Design by Contract (DbC) design considerations


#1

Here is my thinking on the DbC feature ...

Implement the full semantics of Eiffel DbC and improve upon it.

Don’t use annotations - Ughhh. Many contract frameworks tack it on and the expressions are all enclosed in a string which prevents syntax highlighting, refactoring, type checking etc DdC needs to be built into the language itself and so IDEA can work with it in the AST.

Don’t forget “check” assertions - they are also useful in addition to require, ensure and invariant.

I was thinking along the lines of :

{code}

require
  there must be at least one product :                  products.size > 0

  the product index must be within the valid range :    index > 0 && index <= products.length,

                                                           “The index {index} is not within the range 0 to {products.length}”

{code}

(This is very close to how I implemented a simple DbC framework in groovy many years ago)

This is not exactly following Eiffel, I have made the following improvements:

  1. Mandatory labels
      These are important as its good to have a human readable version of the assertion because:
      a) It aids the USER of a framework in understanding how to use it.
      b) It helps diagnose bugs when the label is added to a contract violaton exception then logged or alerted to the developer.

  2. Contract violation messages
      Added into the exception, these give more details about the offending values to help track bugs faster.

  3. Ordering is significant
      The second requirement is dependent on the first. i.e. if the first is violated the second is not relevent. This saves duplicating the first assertion in the second just to avoid multiple violations.

  4. Allow some variable initialisation code prior to requirement assertion in a method.

On the topic of multiple violations perhaps there is an opportunity here to allow multiple violations and define the dependencies e.g.:

{code}
init
  val languages = allProducts.filter {it.category == language}
  val MAX_PRICE = 1000

require
  there must be at least one language product :           languages.size > 0
           {
           the product index must be within the valid range :   index > 0 && index <= products.length,
                                                                  “The index {index} is not within the range 0 to {products.length}”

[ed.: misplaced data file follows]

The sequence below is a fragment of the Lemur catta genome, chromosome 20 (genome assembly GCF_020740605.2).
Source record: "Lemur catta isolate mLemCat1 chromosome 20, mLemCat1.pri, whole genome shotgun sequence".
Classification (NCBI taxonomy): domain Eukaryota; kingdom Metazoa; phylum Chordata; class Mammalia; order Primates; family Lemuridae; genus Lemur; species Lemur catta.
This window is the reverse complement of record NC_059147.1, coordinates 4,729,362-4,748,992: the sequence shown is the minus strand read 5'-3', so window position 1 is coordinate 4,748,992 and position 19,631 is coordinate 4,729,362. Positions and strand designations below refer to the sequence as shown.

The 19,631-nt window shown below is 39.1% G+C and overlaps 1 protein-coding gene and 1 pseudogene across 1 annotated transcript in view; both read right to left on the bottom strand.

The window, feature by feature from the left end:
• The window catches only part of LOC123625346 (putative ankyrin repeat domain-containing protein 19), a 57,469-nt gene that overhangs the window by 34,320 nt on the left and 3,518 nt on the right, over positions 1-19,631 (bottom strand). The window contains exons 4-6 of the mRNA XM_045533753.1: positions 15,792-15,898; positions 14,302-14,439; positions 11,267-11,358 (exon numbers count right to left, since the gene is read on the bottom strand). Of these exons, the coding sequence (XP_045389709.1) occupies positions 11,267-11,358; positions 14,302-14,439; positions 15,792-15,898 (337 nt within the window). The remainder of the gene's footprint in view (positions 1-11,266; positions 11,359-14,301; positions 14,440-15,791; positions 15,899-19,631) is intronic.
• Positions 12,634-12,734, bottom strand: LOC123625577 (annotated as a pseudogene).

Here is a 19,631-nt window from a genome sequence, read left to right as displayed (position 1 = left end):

all languages must be cheap:                          languages.forall {it.price < MAX_PRICE},
                                                                  “These languages are not cheap: {languages.filter {it.price >= MAX_PRICE}}”
           }

{code}

In the case above the last two requirements could both be violated giving the developer more information up front.
This means adding more than one contract violation to a single exception - perhaps this is too complex.


#2

FWIW the current standard library has a require function which behaves close to your example though using the current language syntax; so it can be used anywhere a statement can be:

fun foo() {   require( products.size > 0, "there must be at least one product " )   ...   require( index > 0 && index <= products.length, "The index {index} is not within the range 0 to {products.length}" ) }

though we've no custom language syntax to use these expressions outside of a function body though


#3

Yes, this is the way I implemented basic DbC like assertions in Groovy 5 years ago. In that framework the exceptions were much more than an alias for assert. It added info about what kind of assertion it was require/ensure/check and fiddled with the stack trace to get the right source line of the contract assertion.

I was never happy with it because I wanted more: invariants, inheritance of contracts, the old keyword for ensures etc - just like eiffel.
Since then GContracts has done more than I but it still lacks labels and messages. We can borrow some of the GContracts work and do better with Kotlin.